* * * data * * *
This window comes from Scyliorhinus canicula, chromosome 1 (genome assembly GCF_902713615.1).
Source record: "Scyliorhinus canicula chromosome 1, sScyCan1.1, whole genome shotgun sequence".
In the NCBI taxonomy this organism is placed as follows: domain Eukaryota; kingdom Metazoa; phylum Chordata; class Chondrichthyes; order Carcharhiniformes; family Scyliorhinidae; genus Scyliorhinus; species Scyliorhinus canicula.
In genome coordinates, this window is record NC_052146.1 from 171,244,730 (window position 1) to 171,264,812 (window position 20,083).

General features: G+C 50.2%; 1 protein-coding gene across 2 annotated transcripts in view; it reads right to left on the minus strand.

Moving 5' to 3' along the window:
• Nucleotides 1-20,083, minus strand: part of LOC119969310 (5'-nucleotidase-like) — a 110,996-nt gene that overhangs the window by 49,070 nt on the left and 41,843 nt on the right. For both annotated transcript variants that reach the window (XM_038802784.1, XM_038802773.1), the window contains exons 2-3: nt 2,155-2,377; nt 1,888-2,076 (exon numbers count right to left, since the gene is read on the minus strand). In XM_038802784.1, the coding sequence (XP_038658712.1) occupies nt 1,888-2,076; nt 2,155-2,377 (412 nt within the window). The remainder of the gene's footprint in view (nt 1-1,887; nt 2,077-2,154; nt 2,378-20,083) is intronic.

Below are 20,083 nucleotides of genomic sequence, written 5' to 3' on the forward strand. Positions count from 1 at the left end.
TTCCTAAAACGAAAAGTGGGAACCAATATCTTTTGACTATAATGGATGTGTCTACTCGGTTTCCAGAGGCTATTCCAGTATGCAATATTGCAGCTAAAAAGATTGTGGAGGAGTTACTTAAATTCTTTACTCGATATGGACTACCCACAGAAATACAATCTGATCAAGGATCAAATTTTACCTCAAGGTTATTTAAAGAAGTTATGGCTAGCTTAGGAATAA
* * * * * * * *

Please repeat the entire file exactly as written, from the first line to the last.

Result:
This window comes from Scyliorhinus canicula, chromosome 1 (genome assembly GCF_902713615.1).
Source record: "Scyliorhinus canicula chromosome 1, sScyCan1.1, whole genome shotgun sequence".
In the NCBI taxonomy this organism is placed as follows: domain Eukaryota; kingdom Metazoa; phylum Chordata; class Chondrichthyes; order Carcharhiniformes; family Scyliorhinidae; genus Scyliorhinus; species Scyliorhinus canicula.
In genome coordinates, this window is record NC_052146.1 from 171,244,730 (window position 1) to 171,264,812 (window position 20,083).

General features: G+C 50.2%; 1 protein-coding gene across 2 annotated transcripts in view; it reads right to left on the minus strand.

Moving 5' to 3' along the window:
• Nucleotides 1-20,083, minus strand: part of LOC119969310 (5'-nucleotidase-like) — a 110,996-nt gene that overhangs the window by 49,070 nt on the left and 41,843 nt on the right. For both annotated transcript variants that reach the window (XM_038802784.1, XM_038802773.1), the window contains exons 2-3: nt 2,155-2,377; nt 1,888-2,076 (exon numbers count right to left, since the gene is read on the minus strand). In XM_038802784.1, the coding sequence (XP_038658712.1) occupies nt 1,888-2,076; nt 2,155-2,377 (412 nt within the window). The remainder of the gene's footprint in view (nt 1-1,887; nt 2,077-2,154; nt 2,378-20,083) is intronic.

Below are 20,083 nucleotides of genomic sequence, written 5' to 3' on the forward strand. Positions count from 1 at the left end.
TTCCTAAAACGAAAAGTGGGAACCAATATCTTTTGACTATAATGGATGTGTCTACTCGGTTTCCAGAGGCTATTCCAGTATGCAATATTGCAGCTAAAAAGATTGTGGAGGAGTTACTTAAATTCTTTACTCGATATGGACTACCCACAGAAATACAATCTGATCAAGGATCAAATTTTACCTCAAGGTTATTTAAAGAAGTTATGGCTAGCTTAGGAATAA